George Woodbury MD 3/14/2023
Hyperhidrosis is the medical term for an excessive amount of sweat, often affecting the underarms, the groin, or localized regions of the body such as the back or legs. It can be caused by other medical conditions, such as infections or endocrine disorders, in which case it is called secondary hyperhidrosis, or it can be genetic, whereby it is a trait that runs in certain families, in which case it is called primary hyperhidrosis. This condition can be quite aggravating, both socially and from staining of clothes, so let’s take a look at Hyperhidrosis treatment options, my perspective being that of a Memphis Dermatologist for over 30 years:
Dermatologists first often consider running certain blood tests for people suffering from hyperhidrosis, to look at endocrine, nutritional, or metabolic causes of the excessive sweating. These may include liver and kidney functions, blood counts, and endocrine tests, such as thyroid functions. If the hyperhidrosis is found to be secondary to another condition, then management of that condition will often help the excessive sweating.
Fortunately, over the last 10-15 years, Dermatologists have uncovered a growing number of increasingly effective treatment options for Hyperhidrosis:
For many years, a prescription oral tablet called glycopyrrolate (Robinul® forte), an anticholinergic drug, has proven helpful for management of many patients with hyperhidrosis. In 2018, a promising new form of this category of medications - Qbrexza® - also became available for use on top of the skin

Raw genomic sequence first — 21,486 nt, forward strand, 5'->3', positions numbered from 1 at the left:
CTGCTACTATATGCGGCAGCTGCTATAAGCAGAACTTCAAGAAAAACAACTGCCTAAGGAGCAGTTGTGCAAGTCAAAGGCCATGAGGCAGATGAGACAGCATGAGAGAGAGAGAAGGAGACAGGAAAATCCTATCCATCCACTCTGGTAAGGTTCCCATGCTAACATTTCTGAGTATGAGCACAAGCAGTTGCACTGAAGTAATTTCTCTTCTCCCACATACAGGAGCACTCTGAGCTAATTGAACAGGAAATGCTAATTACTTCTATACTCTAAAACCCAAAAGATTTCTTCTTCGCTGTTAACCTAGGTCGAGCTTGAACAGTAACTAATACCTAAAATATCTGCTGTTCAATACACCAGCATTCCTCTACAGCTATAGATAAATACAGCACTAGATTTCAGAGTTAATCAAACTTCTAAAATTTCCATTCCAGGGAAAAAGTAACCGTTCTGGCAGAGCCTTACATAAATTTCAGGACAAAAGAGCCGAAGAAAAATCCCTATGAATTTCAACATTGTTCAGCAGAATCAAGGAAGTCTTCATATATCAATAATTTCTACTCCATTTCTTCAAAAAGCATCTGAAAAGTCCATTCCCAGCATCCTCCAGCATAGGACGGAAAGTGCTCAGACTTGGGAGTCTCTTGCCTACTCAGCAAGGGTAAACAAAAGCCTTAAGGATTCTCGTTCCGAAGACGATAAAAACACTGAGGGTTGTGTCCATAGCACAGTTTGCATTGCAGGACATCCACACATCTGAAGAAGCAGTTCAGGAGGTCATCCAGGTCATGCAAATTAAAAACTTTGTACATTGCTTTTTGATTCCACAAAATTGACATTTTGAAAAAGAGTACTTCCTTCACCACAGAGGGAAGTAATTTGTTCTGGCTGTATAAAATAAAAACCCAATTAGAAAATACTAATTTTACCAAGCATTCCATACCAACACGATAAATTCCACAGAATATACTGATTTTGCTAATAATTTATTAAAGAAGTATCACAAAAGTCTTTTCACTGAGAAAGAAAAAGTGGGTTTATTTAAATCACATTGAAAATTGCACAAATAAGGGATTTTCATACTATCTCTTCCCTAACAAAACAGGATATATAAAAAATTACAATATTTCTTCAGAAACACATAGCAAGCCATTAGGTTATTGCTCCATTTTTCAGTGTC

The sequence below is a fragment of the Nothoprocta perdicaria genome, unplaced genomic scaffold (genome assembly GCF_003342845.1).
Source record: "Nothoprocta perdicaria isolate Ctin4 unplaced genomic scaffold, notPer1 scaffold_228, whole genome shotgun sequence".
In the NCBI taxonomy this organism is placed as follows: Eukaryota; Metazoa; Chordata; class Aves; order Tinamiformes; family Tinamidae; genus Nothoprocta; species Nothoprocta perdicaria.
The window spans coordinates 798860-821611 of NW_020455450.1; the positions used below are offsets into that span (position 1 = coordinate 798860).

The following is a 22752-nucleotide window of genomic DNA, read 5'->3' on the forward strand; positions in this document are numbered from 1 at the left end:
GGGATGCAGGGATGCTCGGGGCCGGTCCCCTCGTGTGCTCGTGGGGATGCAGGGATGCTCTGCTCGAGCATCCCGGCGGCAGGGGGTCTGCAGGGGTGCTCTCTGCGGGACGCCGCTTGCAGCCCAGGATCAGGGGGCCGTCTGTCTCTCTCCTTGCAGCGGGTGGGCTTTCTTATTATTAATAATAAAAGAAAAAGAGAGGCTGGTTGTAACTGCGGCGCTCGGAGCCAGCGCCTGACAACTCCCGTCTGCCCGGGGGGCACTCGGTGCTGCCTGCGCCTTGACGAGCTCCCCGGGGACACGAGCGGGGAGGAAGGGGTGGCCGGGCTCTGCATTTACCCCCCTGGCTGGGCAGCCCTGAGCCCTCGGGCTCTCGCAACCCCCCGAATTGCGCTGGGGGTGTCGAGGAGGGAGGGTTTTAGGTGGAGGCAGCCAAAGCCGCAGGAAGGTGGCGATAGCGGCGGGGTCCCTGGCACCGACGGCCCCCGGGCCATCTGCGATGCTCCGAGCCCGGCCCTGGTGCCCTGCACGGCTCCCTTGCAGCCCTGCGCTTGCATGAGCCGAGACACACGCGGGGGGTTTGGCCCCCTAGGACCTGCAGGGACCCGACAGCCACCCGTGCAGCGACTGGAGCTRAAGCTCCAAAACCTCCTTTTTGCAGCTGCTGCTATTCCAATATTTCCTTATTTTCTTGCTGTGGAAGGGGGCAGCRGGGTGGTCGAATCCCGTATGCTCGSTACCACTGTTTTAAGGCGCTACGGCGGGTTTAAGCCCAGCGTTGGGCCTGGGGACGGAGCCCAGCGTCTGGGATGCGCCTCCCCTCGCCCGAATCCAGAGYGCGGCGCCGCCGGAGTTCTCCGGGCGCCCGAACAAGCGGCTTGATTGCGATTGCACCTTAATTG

We often use both over-the-counter and prescription aluminum chloride-containing antiperspirants - Certain Dri® and Drysol® - to help to control excessive sweating.
There is an electrical current treatment device that uses a process called iontophoresis to control excessive sweating – a treatment which generally has to be done every day at home for two to three weeks – then at least twice a week.
There is a microwave technology piece of equipment called a Miradry® machine which can often permanently reduce underarm sweating. In many cases, this treatment has to be done on more than one occasion.
For more severe cases, a Dermatologic Surgeon like myself will often consider injections of Botulinum A – or Botox® injections – to prevent the nerves in the affected areas of the body from causing release of excessive amounts of sweat. This therapy often has to be repeated every 6-12 months, and it’s effective in the majority of people treated.
There is also a surgical option – called endoscopic thoracic sympathectomy – which can control more severe cases – but this has to be done under general anesthesia – this treatment having the notable side-effect of promoting excessive sweating in other parts of the body (compensatory hyperhidrosis) – so this neurosurgery option is often considered a last resort.
As President of Big River Silk Skincare, an organic skincare products company, we offer a deep skin cleanser for people with Hyperhidrosis: AmberSoy Soap Gel. Available in Mint, in Lemon, and in No Fragrance Added, this glycerine-based cleanser can be used as a mask to the area of excessive sweating, for 3-5 minutes prior to showering off, to achieve a deeper cleansing. (www.Bigriversilkskincare.com) 1-901-753-0168
I have practiced as a Cordova Dermatologist with Rheumatology and Dermatology Associates since 1993. Or to find a Dermatologist closer to you, go to the American Academy of Dermatology website, AAD.org, then search by zip code under the “Find a Dermatologist” tab.
George Woodbury Jr. M.D.
Dermatologist with Rheumatology and Dermatology Associates
President of Big River Silk Skincare: https://www.Bigriversilkskincare.com
8143 Walnut Grove Road
Cordova TN 38018